The first thing I would say is that I certainly don’t want to come between you and your doctor … he IS there, he is on the spot, he knows you best, and he clearly has your best interests at heart. However, that said, I am going to present an alternative view to the suggested plan which, though reasonable, is also fraught with potential problems and may well not provide an assured solution.
Firstly, the HD you are getting (6 x nights a week x 7-8 hrs/run) is likely to be removing fluid from your intravascular space at a UFR well below 400 ml/hr … and, at a guess, more likely in the 150-200 ml/hr range.
While I don’t know your body weight, nor your inter-dialytic gain, on your frequent and long duration program, a regimen like yours is vanishingly unlikely to generate a fluid removal rate that could threaten cardiovascular instability or your coronary perfusion pressure. The UFR that I suspect you run (150-200 ml/hr) is way below the removal rates (>10ml/kg/hr) that have been associated with ANY risk of myocardial stun through dialysis-reduced coronary artery perfusion pressures.
Indeed, your UFR is likely so low that no effective change is occurring in your blood volume during dialysis as tissue fluid replenishment via your plasma refill rate is well and truly able to ‘keep up’ with the rate of dialysis fluid removal at your low level of UFR.
For conventional HD … absolutely … your nephrologist is right … but you are NOT on conventional HD and the data from MacIntyres group (specifically Jefferies CJASN 2011 6: 1326-32 who has studied RWMA in NHD) shows clearly that NHD patients do not suffer the same risk nor clinical occurrence of RWMA that conventional HD patients do.
See also my paper in an imminent edition of HDI … = currently out as an early release doi: 10.1111/HDI.12288
Next, after many episodes of prior peritonitis and KNOWN previous adhesive disease, it is vanishingly unlikely that your peritoneum is in (or has returned to) pristine condition. Don’t get me wrong … we have a very active and long term record of PD in my unit and I have >40years experience with and contentment with PD as an excellent treatment … indeed, we currently run some 20+ PD patients alongside our 45 NHD patients in our total home dialysis population of about 38% at home. So, home PD is in my DNA, too.
But, the risk here is several-fold … your peritoneum will not be restored (certainly not fully) … your adhesions will likely still be problematic … there may well now be peritoneal calcification (a CT to seek subtle calcification may prove or disprove this) … a laparoscopy +/- biopsy is not without complication and risk - especially if the scope should inadvertently perforate bowel during insertion through an unexpected loop of bowel adhered to the abdominal wall at the site of scope insertion … the physical addition of 2+ litres or PD fluid into your tummy - especially when lying down at night - risks some elevation of your diaphragms and some compression of your lung bases from below = something that may add to your sense of breathlessness … and, of course, you may climb back onto the tram of recurrent peritonitis etc that spelt doom for your PD first time round.
Further … are you sure your myocardial findings are the true cause of your breathlessness. One thing to consider is that maybe, subtly, you have lost a little muscle condition and body weight. This can happen. And, if you do not recognise this and do not commensurately drop your dialysis ‘dry’ weight, then - slowly - you risk becoming or become fluid overloaded. But, as this often builds up very slowly, it may not be easily picked up by the usual indicators - like a rising BP … or by the other usual indicators we commonly use to determine fluid overload.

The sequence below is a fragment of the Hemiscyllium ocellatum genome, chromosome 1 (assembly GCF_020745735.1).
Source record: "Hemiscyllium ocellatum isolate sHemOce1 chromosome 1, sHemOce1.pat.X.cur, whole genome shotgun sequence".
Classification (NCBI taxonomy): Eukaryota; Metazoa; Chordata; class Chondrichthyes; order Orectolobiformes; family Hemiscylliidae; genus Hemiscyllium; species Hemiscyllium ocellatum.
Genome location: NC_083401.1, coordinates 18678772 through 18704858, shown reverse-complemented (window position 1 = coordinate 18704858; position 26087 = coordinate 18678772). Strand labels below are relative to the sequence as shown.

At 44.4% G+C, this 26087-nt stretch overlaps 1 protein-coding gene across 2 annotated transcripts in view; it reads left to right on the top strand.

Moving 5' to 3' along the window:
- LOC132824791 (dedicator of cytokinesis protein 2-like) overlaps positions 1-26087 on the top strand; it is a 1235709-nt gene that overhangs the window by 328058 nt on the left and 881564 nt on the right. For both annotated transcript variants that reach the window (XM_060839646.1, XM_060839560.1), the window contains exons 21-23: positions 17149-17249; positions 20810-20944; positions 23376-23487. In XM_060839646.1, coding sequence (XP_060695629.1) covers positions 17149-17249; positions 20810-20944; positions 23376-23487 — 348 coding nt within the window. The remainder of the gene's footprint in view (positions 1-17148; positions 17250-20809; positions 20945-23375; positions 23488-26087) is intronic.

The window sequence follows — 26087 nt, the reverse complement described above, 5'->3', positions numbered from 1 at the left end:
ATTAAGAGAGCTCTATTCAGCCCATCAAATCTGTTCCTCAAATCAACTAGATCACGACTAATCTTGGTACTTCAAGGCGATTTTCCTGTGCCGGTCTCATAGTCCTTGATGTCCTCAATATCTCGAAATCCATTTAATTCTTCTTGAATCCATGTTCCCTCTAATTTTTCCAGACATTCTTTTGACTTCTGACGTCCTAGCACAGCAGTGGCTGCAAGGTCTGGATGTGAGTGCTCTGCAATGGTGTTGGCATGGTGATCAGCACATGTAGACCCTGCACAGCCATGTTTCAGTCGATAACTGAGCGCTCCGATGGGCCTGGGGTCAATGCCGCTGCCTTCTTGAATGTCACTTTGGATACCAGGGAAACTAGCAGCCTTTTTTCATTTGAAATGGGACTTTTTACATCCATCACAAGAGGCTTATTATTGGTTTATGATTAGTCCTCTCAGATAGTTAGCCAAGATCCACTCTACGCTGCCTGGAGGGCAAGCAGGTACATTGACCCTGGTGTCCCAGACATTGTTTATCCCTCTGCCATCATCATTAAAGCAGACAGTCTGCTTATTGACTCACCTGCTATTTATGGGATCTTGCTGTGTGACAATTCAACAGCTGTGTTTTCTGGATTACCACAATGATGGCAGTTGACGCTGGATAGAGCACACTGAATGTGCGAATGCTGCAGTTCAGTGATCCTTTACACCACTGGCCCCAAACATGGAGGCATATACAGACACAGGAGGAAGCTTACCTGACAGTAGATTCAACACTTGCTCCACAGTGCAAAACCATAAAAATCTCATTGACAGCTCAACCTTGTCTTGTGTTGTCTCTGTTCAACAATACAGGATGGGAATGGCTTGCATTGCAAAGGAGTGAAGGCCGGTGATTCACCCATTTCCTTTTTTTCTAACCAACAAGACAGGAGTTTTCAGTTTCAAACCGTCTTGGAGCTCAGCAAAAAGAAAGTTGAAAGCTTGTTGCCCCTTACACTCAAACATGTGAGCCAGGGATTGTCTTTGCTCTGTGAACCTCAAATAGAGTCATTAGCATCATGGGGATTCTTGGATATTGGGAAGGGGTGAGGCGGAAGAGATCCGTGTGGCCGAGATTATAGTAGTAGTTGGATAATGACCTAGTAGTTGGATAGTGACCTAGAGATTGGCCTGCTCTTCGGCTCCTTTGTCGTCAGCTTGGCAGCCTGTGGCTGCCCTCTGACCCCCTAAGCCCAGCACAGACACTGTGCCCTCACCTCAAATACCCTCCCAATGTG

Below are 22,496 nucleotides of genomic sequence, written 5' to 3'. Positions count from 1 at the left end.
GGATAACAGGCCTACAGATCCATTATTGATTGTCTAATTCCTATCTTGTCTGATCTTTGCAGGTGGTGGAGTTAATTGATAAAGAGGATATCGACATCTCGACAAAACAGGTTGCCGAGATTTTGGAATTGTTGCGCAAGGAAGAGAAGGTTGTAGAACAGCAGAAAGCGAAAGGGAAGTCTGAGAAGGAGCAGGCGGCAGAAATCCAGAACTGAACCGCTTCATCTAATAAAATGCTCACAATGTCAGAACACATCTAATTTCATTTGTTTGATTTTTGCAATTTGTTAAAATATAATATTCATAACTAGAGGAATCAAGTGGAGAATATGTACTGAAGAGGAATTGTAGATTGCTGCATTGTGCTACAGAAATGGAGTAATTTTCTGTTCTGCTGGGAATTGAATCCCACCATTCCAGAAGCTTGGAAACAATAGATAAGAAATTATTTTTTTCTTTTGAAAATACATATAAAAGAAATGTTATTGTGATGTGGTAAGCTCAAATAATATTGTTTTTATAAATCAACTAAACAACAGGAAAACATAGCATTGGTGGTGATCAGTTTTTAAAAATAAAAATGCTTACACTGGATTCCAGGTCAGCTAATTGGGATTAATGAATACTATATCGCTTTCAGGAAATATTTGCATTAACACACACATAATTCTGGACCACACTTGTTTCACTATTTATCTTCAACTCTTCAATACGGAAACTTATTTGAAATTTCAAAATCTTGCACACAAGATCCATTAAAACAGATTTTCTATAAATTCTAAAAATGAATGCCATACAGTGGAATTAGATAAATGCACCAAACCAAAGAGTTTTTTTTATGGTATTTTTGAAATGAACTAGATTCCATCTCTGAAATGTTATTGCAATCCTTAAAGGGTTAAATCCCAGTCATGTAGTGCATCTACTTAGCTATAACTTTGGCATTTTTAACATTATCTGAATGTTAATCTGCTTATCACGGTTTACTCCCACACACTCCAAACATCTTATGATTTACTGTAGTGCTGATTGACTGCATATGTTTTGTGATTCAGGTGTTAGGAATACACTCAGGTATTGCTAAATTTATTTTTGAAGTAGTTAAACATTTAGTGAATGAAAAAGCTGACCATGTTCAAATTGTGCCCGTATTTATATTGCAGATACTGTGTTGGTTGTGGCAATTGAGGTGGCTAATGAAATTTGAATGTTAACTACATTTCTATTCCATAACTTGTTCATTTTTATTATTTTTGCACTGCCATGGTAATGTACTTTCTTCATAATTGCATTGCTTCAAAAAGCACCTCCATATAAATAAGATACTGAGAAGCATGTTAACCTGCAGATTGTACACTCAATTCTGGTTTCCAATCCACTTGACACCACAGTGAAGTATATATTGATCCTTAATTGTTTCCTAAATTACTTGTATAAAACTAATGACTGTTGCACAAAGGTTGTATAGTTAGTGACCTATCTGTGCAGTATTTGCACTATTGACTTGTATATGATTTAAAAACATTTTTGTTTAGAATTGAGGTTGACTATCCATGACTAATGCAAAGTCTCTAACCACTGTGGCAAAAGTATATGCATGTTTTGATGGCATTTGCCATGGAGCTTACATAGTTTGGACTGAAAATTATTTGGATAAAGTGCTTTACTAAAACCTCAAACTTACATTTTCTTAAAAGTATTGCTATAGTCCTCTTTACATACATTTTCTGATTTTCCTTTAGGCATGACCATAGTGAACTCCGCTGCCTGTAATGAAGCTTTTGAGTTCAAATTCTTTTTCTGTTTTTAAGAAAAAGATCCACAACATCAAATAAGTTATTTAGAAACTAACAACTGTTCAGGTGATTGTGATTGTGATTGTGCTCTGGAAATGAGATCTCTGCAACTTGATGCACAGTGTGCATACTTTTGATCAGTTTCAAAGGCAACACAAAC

Now this IS a guess, but my first and foremost thought about your predicament goes not to dialysis-induced coronary hypo-perfusion and RWMA, but to a more likely scenario = that you are - or have become - slowly, progressively and now chronically fluid overloaded.
Again … this CAN be hard to pick - as fluid (in slow chronic overload) is very good at hiding itself away.
Now, of course I can’t examine you. I am not on the spot. I can’t say this for sure. But, I would be trying, first, to drop, then drop, then drop, the drop some more your target weight … 0.25 kg each 2nd or third run, and slowly over 2-3 weeks … taking your weight down to the point where your BP begins to dip post-dialysis. We would prefer to do this here under supervision with long day runs in our home training unit (as a ‘respite’ measure) but I am not sure your circumstance there. But, as you ARE experienced, it should be quite safe to do at home.
Now this may already have been done … but excess fluid is an insidious foe, and is - 99 times out of 100 (well, maybe that’s over calling, but certainly more often than not) - the offender.
That is not to deny that you seem to have some myocardial issues, though it also would seem that there is no immediate place for any of the revascularisation options – stents, grafting, etc.
One final observation might be your respiratory function … I assume this has been cleared of implication? i.e. a chest assessment, lung function (etc) as not all breathlessness is cardiac. And, while you listed some of your drugs, I suspect some were not included. For example, some patients with heart issues can be put onto anti-arrhythmic drugs like amiodarone – a useful cardiac drug for certain rhythm disorders – and it, in particular, can cause some lung complications that may present as increasing breathlessness … just a thought.
I am not sure if any of that helps, or just confuses more.
However, as at the start, your nephrologist is clearly a caring and wise man … he is on the spot … he knows you like a book … and he must be the one to advise and manage you in the best way he can. I would hate to be thought of as ‘interfering’ … so, while taking on board what I have suggested, he must call the shots for you.